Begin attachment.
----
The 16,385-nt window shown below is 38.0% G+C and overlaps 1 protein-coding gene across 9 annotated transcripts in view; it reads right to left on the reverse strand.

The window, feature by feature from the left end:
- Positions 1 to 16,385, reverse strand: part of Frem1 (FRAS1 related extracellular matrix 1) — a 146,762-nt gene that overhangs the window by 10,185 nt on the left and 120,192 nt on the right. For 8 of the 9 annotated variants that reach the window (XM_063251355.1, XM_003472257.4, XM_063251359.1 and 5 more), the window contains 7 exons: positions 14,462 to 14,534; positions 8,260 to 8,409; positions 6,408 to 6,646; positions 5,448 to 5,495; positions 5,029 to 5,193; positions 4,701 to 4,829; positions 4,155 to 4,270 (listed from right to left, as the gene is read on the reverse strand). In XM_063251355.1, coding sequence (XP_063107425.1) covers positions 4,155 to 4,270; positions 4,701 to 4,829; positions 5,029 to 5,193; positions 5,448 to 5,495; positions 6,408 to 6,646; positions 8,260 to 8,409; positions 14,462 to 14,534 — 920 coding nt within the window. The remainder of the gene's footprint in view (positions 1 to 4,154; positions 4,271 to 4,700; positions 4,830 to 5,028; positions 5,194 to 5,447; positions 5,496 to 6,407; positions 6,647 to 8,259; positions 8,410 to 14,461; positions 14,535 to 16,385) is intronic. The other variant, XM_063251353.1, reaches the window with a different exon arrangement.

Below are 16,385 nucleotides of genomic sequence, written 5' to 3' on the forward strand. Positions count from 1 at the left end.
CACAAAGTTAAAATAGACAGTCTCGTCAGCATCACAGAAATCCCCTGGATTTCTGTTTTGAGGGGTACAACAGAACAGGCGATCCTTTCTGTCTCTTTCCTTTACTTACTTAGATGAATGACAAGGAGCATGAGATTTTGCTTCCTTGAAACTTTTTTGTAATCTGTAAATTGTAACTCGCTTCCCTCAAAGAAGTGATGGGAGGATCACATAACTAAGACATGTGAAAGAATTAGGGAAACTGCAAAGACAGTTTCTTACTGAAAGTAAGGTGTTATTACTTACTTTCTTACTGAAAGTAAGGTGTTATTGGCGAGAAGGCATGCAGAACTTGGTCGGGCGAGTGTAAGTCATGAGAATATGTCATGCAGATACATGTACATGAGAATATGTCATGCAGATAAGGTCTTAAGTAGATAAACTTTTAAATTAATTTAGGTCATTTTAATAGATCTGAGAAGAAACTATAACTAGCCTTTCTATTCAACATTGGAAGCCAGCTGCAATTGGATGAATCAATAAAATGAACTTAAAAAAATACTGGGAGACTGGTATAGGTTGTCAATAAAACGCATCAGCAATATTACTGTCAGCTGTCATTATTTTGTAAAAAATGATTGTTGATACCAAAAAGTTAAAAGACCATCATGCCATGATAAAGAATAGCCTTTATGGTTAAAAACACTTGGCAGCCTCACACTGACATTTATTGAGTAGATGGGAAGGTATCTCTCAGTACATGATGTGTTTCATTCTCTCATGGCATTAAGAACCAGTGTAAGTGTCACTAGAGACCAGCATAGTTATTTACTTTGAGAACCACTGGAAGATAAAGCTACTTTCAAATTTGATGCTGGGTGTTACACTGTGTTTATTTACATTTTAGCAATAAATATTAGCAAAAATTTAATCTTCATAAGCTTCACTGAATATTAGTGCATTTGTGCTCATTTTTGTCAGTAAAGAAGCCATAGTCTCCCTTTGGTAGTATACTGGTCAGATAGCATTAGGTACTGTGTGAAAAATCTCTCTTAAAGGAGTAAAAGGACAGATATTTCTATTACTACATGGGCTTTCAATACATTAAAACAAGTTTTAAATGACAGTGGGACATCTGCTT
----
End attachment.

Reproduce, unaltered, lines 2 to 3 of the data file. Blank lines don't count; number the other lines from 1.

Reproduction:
The window, feature by feature from the left end:
- Positions 1 to 16,385, reverse strand: part of Frem1 (FRAS1 related extracellular matrix 1) — a 146,762-nt gene that overhangs the window by 10,185 nt on the left and 120,192 nt on the right. For 8 of the 9 annotated variants that reach the window (XM_063251355.1, XM_003472257.4, XM_063251359.1 and 5 more), the window contains 7 exons: positions 14,462 to 14,534; positions 8,260 to 8,409; positions 6,408 to 6,646; positions 5,448 to 5,495; positions 5,029 to 5,193; positions 4,701 to 4,829; positions 4,155 to 4,270 (listed from right to left, as the gene is read on the reverse strand). In XM_063251355.1, coding sequence (XP_063107425.1) covers positions 4,155 to 4,270; positions 4,701 to 4,829; positions 5,029 to 5,193; positions 5,448 to 5,495; positions 6,408 to 6,646; positions 8,260 to 8,409; positions 14,462 to 14,534 — 920 coding nt within the window. The remainder of the gene's footprint in view (positions 1 to 4,154; positions 4,271 to 4,700; positions 4,830 to 5,028; positions 5,194 to 5,447; positions 5,496 to 6,407; positions 6,647 to 8,259; positions 8,410 to 14,461; positions 14,535 to 16,385) is intronic. The other variant, XM_063251353.1, reaches the window with a different exon arrangement.